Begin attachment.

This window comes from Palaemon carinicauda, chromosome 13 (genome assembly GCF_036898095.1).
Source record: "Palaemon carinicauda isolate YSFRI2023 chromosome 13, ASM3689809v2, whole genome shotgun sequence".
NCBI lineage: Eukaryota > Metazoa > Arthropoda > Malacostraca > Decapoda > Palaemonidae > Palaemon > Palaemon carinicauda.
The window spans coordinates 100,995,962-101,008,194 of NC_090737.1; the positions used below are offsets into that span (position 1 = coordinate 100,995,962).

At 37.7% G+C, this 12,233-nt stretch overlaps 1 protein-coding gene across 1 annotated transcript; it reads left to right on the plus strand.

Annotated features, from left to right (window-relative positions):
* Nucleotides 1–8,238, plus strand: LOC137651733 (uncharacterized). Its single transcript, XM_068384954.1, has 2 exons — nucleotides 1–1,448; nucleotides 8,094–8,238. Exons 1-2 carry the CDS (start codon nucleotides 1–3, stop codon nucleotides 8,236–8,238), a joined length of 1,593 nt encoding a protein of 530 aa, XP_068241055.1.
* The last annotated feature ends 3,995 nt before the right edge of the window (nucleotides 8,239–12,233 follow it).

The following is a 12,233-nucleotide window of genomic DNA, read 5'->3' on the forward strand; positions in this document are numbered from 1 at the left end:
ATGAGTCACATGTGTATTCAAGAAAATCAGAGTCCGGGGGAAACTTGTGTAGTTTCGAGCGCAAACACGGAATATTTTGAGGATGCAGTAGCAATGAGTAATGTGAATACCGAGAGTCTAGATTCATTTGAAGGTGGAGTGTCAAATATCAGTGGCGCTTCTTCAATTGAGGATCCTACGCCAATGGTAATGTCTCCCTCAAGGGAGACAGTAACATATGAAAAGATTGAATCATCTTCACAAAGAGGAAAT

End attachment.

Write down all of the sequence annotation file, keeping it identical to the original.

This window comes from Palaemon carinicauda, chromosome 13 (genome assembly GCF_036898095.1).
Source record: "Palaemon carinicauda isolate YSFRI2023 chromosome 13, ASM3689809v2, whole genome shotgun sequence".
NCBI lineage: Eukaryota > Metazoa > Arthropoda > Malacostraca > Decapoda > Palaemonidae > Palaemon > Palaemon carinicauda.
The window spans coordinates 100,995,962-101,008,194 of NC_090737.1; the positions used below are offsets into that span (position 1 = coordinate 100,995,962).

At 37.7% G+C, this 12,233-nt stretch overlaps 1 protein-coding gene across 1 annotated transcript; it reads left to right on the plus strand.

Annotated features, from left to right (window-relative positions):
* Nucleotides 1–8,238, plus strand: LOC137651733 (uncharacterized). Its single transcript, XM_068384954.1, has 2 exons — nucleotides 1–1,448; nucleotides 8,094–8,238. Exons 1-2 carry the CDS (start codon nucleotides 1–3, stop codon nucleotides 8,236–8,238), a joined length of 1,593 nt encoding a protein of 530 aa, XP_068241055.1.
* The last annotated feature ends 3,995 nt before the right edge of the window (nucleotides 8,239–12,233 follow it).

The following is a 12,233-nucleotide window of genomic DNA, read 5'->3' on the forward strand; positions in this document are numbered from 1 at the left end:
ATGAGTCACATGTGTATTCAAGAAAATCAGAGTCCGGGGGAAACTTGTGTAGTTTCGAGCGCAAACACGGAATATTTTGAGGATGCAGTAGCAATGAGTAATGTGAATACCGAGAGTCTAGATTCATTTGAAGGTGGAGTGTCAAATATCAGTGGCGCTTCTTCAATTGAGGATCCTACGCCAATGGTAATGTCTCCCTCAAGGGAGACAGTAACATATGAAAAGATTGAATCATCTTCACAAAGAGGAAAT